12Auto Group GmbH
- Munich, Germany
The real programmer hangs together with his program.
Experience show all
System Administrator and general IT support
Bank Polskiej Spółdzielczości S.A. (previously: Warmińsko-Mazurski Bank Regionalny)
November 1996 – February 2004
I was one of the IT crowd people. We acted as a team - the responsibilities were shared, and most of us was able to substitute each other.
We managed the whole IT infrastructure of the Bank: user desktop machines, network, servers, everything.
The main server (Sun Enterprise 4xx) was running the main accounting program of the bank. Since the program had many bugs, and the reaction of the producer was often too slow (without blaming them - there was reasons they could not act in matter of minutes), we had to learn how to fix the program. It was written in some obscure language with no variables and three stacks with max 10 elements each. We managed to learn it (with friendly help of the producer's programmers), and we even implemented many feature requests from the users (approved by the directors, of course).
I was often creating various programs when they were needed, and I learned that you can use any tool which is available. Since there was no compiler on the server, I was often using
awk (if I needed arrays),
sed (yes, you can do amazing things with
sed), and even
MS Basic - when I had to write a program for user's workstations.
Later I invested in Borland Delphi 3.0, and I even passed an online test at Brainbench company - with perfect score - and got a certificate "Master Delphi Programmer".
Starostwo Powiatowe w Olsztynie (Administrative Offices of Olsztyn County)
March 2004 – March 2006
My main task was the user support - helping fellow office workers with any computer related problems. Occasionally I acted as a consultant in IT related decisions of county executives.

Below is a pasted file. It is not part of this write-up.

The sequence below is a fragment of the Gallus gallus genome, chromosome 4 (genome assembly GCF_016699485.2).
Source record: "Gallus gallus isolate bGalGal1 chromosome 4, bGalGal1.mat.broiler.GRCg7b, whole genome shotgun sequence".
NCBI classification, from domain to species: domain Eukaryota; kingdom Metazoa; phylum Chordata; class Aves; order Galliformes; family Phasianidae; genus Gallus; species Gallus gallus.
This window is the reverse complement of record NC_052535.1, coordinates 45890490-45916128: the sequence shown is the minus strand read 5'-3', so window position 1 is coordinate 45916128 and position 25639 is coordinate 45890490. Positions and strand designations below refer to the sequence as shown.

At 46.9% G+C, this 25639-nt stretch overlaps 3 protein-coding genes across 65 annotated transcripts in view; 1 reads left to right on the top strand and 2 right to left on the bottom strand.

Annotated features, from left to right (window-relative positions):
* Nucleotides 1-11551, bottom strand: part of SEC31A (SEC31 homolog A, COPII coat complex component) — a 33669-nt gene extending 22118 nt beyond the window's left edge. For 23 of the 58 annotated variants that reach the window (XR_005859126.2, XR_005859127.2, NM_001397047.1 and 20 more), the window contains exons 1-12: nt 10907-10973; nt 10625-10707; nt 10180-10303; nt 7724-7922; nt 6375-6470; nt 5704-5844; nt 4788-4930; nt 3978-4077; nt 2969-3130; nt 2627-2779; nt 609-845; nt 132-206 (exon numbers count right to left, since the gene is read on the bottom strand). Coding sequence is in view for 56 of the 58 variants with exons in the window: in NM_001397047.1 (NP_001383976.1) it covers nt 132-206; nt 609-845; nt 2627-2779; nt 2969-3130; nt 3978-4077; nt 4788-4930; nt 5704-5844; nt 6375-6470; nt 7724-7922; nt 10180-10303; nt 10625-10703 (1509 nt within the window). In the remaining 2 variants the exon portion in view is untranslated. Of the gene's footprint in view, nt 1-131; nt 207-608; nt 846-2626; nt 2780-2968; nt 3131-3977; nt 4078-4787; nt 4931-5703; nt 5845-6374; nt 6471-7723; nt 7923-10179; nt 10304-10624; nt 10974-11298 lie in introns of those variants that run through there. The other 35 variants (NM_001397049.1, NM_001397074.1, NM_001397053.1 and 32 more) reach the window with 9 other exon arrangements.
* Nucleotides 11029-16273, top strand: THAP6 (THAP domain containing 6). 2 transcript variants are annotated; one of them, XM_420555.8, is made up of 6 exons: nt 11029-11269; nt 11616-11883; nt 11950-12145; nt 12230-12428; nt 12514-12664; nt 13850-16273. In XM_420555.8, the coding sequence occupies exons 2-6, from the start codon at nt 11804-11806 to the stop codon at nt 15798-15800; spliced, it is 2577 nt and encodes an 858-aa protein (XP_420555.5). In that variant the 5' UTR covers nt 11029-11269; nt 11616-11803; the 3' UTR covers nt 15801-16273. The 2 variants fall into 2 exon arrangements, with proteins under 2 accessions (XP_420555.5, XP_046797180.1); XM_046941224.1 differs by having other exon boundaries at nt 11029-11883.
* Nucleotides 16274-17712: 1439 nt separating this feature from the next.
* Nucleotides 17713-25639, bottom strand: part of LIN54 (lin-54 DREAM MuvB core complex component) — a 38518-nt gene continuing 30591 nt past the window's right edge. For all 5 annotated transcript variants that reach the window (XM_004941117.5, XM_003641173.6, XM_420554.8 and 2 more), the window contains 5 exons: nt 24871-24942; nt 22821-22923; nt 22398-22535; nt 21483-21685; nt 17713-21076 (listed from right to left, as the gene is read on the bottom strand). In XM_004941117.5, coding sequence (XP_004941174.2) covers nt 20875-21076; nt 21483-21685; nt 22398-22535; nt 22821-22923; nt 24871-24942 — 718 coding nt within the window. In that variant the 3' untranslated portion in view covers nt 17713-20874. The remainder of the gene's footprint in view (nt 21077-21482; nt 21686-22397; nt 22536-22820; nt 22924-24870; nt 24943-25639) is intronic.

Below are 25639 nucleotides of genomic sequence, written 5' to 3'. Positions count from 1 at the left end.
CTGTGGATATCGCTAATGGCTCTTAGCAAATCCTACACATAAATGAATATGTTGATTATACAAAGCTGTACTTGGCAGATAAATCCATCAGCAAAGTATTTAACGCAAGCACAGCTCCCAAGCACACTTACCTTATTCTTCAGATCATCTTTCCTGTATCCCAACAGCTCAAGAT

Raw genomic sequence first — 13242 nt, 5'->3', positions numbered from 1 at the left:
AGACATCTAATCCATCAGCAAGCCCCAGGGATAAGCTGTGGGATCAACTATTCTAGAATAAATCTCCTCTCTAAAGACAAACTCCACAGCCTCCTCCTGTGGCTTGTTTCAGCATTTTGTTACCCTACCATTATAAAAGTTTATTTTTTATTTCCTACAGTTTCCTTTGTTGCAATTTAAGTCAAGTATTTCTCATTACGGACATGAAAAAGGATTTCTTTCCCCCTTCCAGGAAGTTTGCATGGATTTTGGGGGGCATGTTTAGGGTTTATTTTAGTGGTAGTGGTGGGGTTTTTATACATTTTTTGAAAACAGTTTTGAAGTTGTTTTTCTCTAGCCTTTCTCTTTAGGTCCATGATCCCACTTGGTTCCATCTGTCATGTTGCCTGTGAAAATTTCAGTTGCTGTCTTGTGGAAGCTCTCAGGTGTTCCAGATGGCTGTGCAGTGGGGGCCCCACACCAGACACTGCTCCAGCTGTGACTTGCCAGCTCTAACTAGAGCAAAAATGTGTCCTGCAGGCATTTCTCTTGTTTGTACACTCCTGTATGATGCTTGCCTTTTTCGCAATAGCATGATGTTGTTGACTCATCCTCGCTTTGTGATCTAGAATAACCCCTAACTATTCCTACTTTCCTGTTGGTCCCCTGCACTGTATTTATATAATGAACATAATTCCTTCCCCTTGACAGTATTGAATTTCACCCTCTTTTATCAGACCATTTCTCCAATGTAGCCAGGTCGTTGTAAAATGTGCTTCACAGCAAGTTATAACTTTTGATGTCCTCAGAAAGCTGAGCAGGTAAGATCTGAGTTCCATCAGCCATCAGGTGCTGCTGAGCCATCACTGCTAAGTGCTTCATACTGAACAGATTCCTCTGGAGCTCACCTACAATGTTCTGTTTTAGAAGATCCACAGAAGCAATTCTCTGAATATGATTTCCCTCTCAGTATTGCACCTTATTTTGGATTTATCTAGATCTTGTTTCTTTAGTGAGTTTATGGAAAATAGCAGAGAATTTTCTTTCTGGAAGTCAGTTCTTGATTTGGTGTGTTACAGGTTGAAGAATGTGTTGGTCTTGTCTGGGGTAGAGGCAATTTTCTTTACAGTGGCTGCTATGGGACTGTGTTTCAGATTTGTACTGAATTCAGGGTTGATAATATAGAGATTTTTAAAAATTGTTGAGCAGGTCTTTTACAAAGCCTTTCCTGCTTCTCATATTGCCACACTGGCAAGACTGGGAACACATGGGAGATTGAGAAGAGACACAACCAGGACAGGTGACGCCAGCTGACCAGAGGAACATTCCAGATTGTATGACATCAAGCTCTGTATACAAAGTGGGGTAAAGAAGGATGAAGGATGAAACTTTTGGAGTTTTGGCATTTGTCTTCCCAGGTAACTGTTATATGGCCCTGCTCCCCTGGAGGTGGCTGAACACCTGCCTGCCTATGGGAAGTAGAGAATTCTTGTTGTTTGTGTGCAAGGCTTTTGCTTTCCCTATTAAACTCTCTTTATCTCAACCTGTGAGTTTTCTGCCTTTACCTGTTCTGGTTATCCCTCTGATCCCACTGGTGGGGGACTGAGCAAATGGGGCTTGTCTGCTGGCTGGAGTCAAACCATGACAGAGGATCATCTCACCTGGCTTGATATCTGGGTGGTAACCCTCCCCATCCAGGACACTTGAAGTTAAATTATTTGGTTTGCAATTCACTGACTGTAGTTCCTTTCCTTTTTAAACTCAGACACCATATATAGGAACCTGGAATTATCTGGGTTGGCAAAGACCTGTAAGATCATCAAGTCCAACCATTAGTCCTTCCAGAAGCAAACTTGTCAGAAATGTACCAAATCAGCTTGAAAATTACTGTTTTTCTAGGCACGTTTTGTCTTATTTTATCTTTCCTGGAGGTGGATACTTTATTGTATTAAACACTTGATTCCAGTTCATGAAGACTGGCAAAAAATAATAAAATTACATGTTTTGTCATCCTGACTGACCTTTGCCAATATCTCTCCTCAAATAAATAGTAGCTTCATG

Few years before I was offered a job at the Office (somewhere around the year 1999, if my memory serves), I started to develop (as a contract-job) a multi-user program to track all the responsibilities of the employees, which was necessary for the ISO 9001 certificate for the institution. Working for the Office I continued to develop this program.
The initial suggestion was that maybe I should create something in MS Access, but I decided that a real web application would be more scalable and much easier to maintain. I had very bad experiences with Microsoft support services.
I picked PHP and PostgreSQL. This was my first contact with these tools (I am talking about the year 1999), and I managed to deliver a working program.
Now I see a lot of bad design decisions I have made, but the program was working, and the Office managed to acquire the ISO 9001 certificate (the program was one of the main components of the certification process). That same program had been used by the Offices of Białystok County (until April 2012!), and I was recently informed that it had been really appreciated.
One of the main thing I learned is that the graphical design should be performed by an artist, not by programmer, and that people will use a bad looking program (if it performs the tasks it was designed for), but they will not love it.
December 2005 – December 2006